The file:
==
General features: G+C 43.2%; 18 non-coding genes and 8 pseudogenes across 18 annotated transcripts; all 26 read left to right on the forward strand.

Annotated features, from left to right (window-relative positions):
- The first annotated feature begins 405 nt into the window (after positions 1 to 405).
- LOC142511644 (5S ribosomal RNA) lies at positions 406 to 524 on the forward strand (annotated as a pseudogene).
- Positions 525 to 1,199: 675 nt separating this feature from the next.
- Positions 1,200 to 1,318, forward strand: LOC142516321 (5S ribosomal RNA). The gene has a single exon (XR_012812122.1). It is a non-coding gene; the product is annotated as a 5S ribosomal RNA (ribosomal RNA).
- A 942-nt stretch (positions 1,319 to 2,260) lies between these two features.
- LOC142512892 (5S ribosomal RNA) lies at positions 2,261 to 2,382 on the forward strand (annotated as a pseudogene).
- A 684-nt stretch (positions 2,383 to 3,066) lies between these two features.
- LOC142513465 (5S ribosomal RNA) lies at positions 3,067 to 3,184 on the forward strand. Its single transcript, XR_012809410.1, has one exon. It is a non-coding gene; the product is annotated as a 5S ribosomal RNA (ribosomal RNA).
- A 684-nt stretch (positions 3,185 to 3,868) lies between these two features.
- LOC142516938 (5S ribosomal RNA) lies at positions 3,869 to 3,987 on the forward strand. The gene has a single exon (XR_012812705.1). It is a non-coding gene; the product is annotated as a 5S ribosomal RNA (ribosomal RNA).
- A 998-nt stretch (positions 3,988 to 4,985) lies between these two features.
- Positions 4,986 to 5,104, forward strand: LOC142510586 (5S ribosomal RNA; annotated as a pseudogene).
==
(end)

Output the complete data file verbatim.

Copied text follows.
General features: G+C 43.2%; 18 non-coding genes and 8 pseudogenes across 18 annotated transcripts; all 26 read left to right on the forward strand.

Annotated features, from left to right (window-relative positions):
- The first annotated feature begins 405 nt into the window (after positions 1 to 405).
- LOC142511644 (5S ribosomal RNA) lies at positions 406 to 524 on the forward strand (annotated as a pseudogene).
- Positions 525 to 1,199: 675 nt separating this feature from the next.
- Positions 1,200 to 1,318, forward strand: LOC142516321 (5S ribosomal RNA). The gene has a single exon (XR_012812122.1). It is a non-coding gene; the product is annotated as a 5S ribosomal RNA (ribosomal RNA).
- A 942-nt stretch (positions 1,319 to 2,260) lies between these two features.
- LOC142512892 (5S ribosomal RNA) lies at positions 2,261 to 2,382 on the forward strand (annotated as a pseudogene).
- A 684-nt stretch (positions 2,383 to 3,066) lies between these two features.
- LOC142513465 (5S ribosomal RNA) lies at positions 3,067 to 3,184 on the forward strand. Its single transcript, XR_012809410.1, has one exon. It is a non-coding gene; the product is annotated as a 5S ribosomal RNA (ribosomal RNA).
- A 684-nt stretch (positions 3,185 to 3,868) lies between these two features.
- LOC142516938 (5S ribosomal RNA) lies at positions 3,869 to 3,987 on the forward strand. The gene has a single exon (XR_012812705.1). It is a non-coding gene; the product is annotated as a 5S ribosomal RNA (ribosomal RNA).
- A 998-nt stretch (positions 3,988 to 4,985) lies between these two features.
- Positions 4,986 to 5,104, forward strand: LOC142510586 (5S ribosomal RNA; annotated as a pseudogene).